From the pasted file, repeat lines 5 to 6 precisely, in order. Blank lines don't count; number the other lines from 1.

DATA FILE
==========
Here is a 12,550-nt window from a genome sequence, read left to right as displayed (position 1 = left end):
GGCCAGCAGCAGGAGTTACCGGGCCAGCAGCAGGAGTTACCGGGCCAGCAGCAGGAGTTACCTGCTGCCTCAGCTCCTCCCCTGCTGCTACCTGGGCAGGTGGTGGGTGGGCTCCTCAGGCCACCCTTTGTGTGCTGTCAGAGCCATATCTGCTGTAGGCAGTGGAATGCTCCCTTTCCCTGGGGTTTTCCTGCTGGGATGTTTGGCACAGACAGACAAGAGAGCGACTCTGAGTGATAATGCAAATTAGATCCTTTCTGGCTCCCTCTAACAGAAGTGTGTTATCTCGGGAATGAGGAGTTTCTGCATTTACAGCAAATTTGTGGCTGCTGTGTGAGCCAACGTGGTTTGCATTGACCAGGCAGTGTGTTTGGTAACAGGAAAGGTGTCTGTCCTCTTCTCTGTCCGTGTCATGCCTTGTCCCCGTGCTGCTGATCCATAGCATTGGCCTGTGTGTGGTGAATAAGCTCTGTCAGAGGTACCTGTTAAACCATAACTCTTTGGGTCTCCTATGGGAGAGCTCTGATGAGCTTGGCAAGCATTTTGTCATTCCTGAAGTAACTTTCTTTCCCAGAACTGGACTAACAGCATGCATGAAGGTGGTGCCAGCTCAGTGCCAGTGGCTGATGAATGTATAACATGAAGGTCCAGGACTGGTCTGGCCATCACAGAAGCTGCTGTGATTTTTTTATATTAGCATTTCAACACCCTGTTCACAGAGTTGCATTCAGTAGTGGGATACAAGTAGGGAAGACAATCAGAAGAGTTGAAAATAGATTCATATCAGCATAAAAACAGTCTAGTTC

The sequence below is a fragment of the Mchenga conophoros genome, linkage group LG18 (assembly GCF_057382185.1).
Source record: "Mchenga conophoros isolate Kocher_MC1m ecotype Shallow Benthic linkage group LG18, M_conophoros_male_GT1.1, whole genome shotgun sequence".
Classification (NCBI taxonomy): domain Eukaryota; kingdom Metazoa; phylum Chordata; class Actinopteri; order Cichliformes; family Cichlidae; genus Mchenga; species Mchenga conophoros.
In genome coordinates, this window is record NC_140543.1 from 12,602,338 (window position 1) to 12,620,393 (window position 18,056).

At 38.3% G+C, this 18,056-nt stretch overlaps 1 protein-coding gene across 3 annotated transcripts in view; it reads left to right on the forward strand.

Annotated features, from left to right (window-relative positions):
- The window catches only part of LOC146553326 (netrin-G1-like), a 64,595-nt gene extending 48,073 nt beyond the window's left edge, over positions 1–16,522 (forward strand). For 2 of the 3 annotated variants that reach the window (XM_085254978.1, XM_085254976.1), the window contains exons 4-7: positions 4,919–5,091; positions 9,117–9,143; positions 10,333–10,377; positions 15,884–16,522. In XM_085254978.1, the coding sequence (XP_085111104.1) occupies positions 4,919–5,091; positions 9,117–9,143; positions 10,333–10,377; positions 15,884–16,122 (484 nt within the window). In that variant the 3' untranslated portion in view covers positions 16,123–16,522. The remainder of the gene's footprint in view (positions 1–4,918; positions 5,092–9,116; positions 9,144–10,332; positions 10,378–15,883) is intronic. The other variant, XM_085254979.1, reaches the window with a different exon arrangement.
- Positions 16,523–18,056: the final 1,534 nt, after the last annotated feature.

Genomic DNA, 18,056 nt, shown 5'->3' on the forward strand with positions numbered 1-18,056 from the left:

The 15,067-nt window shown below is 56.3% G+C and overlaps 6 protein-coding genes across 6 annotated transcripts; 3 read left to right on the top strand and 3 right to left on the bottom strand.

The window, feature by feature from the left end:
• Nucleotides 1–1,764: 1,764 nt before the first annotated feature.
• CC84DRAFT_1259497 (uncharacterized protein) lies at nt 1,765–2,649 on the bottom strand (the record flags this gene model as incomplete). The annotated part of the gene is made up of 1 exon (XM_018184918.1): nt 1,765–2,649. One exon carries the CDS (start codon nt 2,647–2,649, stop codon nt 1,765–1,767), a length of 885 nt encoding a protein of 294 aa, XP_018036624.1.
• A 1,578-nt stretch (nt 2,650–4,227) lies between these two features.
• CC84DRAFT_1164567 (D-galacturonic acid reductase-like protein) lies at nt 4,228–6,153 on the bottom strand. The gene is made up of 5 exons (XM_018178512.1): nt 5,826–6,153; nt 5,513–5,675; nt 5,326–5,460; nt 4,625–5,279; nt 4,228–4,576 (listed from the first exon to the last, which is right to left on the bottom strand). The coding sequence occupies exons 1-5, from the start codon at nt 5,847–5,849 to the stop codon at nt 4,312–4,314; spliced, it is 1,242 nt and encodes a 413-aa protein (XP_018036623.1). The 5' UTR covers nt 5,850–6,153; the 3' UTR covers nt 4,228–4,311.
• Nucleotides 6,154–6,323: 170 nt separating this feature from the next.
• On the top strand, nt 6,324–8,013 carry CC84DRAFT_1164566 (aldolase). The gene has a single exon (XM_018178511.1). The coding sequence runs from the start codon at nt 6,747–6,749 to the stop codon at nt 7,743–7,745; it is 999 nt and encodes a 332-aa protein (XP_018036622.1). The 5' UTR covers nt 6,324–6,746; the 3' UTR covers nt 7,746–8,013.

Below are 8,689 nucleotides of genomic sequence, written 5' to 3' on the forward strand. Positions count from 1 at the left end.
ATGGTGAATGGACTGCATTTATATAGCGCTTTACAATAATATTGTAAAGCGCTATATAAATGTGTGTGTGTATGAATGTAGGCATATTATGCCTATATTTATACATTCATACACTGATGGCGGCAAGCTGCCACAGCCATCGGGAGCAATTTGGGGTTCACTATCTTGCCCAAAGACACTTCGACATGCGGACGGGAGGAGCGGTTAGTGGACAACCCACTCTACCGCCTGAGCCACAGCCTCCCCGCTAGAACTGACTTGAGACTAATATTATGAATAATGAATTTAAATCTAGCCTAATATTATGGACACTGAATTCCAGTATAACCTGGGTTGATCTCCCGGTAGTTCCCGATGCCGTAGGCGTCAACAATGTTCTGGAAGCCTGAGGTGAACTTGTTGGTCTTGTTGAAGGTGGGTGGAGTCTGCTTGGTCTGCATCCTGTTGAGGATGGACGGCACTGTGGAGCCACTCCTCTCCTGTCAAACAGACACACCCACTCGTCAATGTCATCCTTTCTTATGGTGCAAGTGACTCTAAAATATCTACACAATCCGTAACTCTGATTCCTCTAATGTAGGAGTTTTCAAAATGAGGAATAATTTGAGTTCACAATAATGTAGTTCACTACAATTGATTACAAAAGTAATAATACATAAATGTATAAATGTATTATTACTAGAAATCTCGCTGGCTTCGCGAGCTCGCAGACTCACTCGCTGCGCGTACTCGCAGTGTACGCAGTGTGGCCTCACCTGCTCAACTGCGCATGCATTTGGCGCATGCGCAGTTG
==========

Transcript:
Classification (NCBI taxonomy): domain Eukaryota; kingdom Metazoa; phylum Chordata; class Actinopteri; order Cichliformes; family Cichlidae; genus Mchenga; species Mchenga conophoros.
In genome coordinates, this window is record NC_140543.1 from 12,602,338 (window position 1) to 12,620,393 (window position 18,056).